New Mexico

MyPlate, MyState New Mexico iconHello, NEW MEXICO!

MyPlate, MyState connects Americans with the foods and flavors grown in their states and regions. Use the information below to find out how the foods grown and raised by New Mexico producers can help create a healthy eating style and support local farmers and communities!

New Mexico’s Locally Grown and Produced Foods

image of MyPlate Fruit Group button Apples, Apricots, Blackberries, Blueberries, Cantaloupes and Muskmelons, Cherries (sweet and tart), Figs, Grapes, Honeydew Melons, Loganberries, Nectarines, Peaches, Pears, Plums and Prunes, Pomegranates, Raspberries, Rhubarb, Strawberries, Watermelons
image of MyPlate Vegetable Group button Asparagus, Beans (green lima and snap), Beets, Broccoli, Cabbage (Chinese and head), Carrots, Cauliflower, Celery, Collards, Cucumbers and Pickles, Eggplant, Garlic, Kale, Lettuce (head, leaf, and Romaine), Mushrooms, Mustard Greens, Okra, Onions (dry and green), Parsley, Peas (Chinese and green), Peppers, Potatoes, Pumpkins, Radishes, Spinach, Squash (summer and winter), Sweet Corn, Sweet Potatoes, Tomatoes, Turnips
image of MyPlate Grains Group button Barley, Corn for grain (e.g., flour), Oats, Popcorn, Rye, Wheat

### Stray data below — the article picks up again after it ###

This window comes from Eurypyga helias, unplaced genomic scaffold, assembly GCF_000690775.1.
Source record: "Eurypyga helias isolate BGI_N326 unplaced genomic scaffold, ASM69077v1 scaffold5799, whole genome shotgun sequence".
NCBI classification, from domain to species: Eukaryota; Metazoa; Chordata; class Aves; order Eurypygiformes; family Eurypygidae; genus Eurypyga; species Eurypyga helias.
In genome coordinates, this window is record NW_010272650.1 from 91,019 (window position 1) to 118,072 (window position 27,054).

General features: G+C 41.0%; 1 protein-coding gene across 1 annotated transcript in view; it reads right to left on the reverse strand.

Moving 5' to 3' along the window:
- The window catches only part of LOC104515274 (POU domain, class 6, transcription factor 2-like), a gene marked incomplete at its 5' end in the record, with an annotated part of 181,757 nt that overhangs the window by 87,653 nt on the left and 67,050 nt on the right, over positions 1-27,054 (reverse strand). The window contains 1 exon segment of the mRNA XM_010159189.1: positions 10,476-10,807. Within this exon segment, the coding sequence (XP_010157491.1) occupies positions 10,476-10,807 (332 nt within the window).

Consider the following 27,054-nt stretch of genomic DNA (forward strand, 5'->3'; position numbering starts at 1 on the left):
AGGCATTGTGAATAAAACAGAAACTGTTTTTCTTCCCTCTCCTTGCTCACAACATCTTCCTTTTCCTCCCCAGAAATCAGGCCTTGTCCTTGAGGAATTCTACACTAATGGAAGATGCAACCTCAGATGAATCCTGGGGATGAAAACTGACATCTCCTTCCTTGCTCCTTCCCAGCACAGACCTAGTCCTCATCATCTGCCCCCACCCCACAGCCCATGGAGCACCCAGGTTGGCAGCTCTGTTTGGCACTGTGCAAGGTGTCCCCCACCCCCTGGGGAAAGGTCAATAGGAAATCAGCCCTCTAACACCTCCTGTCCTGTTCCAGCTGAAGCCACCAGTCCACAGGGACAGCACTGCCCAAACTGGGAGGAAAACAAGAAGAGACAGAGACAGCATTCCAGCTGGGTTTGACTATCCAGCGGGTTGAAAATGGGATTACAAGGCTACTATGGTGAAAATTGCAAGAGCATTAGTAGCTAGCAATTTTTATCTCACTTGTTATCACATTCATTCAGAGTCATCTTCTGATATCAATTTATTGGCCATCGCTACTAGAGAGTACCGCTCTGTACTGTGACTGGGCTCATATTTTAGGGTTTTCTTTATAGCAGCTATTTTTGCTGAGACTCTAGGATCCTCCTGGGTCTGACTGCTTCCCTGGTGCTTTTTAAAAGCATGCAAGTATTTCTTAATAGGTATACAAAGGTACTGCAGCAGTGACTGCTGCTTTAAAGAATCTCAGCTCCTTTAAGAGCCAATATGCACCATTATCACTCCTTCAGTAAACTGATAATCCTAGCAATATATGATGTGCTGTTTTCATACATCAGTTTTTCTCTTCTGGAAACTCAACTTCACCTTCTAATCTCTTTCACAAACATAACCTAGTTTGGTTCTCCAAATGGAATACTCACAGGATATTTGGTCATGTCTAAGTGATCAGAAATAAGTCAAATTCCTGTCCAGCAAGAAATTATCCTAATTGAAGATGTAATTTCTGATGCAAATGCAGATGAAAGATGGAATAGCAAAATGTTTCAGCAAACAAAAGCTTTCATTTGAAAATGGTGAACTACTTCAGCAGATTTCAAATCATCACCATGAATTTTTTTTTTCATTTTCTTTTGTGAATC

image of MyPlate Protein Foods Group button Almonds, Beans (other than lima beans), Beef, Bison, Chicken, Duck, Eggs, Elk, Emu, Goat, Goose, Lamb, Ostrich, Partridge, Peanuts, Peas, Pecans, Pheasant, Pigeon or Squab, Pistachios, Pork, Quail, Rabbit, Soybeans, Sunflower Seeds, Tilapia, Turkey, Venison, Walnuts
image of MyPlate Dairy Group button Milk, Milk from sheep and goats

Note: Beans and Peas in the Protein Foods list are in dried form and are used as meat alternatives. Additionally, foods that do not belong to any food group are not listed.

Official State Products of New Mexico

  • Fish: Rio Grande cutthroat trout
  • Vegetables: Chile, Frijoles (pinto beans)

Did You Know?

  • New Mexico is a major producer of pecans.
  • Up to 34% of schools in New Mexico are using local and regional foods to serve healthy, MyPlate-inspired meals to kids. That’s over $801,000 invested in the local economy!

Show Us Your Plate!

  • What does your New Mexico plate look like? Show how you use foods from your state and region by taking a picture of your plate and sharing on social media using the hashtag #MyPlateMyState. Check out the USDA Blog post for more information on how to share your plate!

Tips and Resources

Data Resources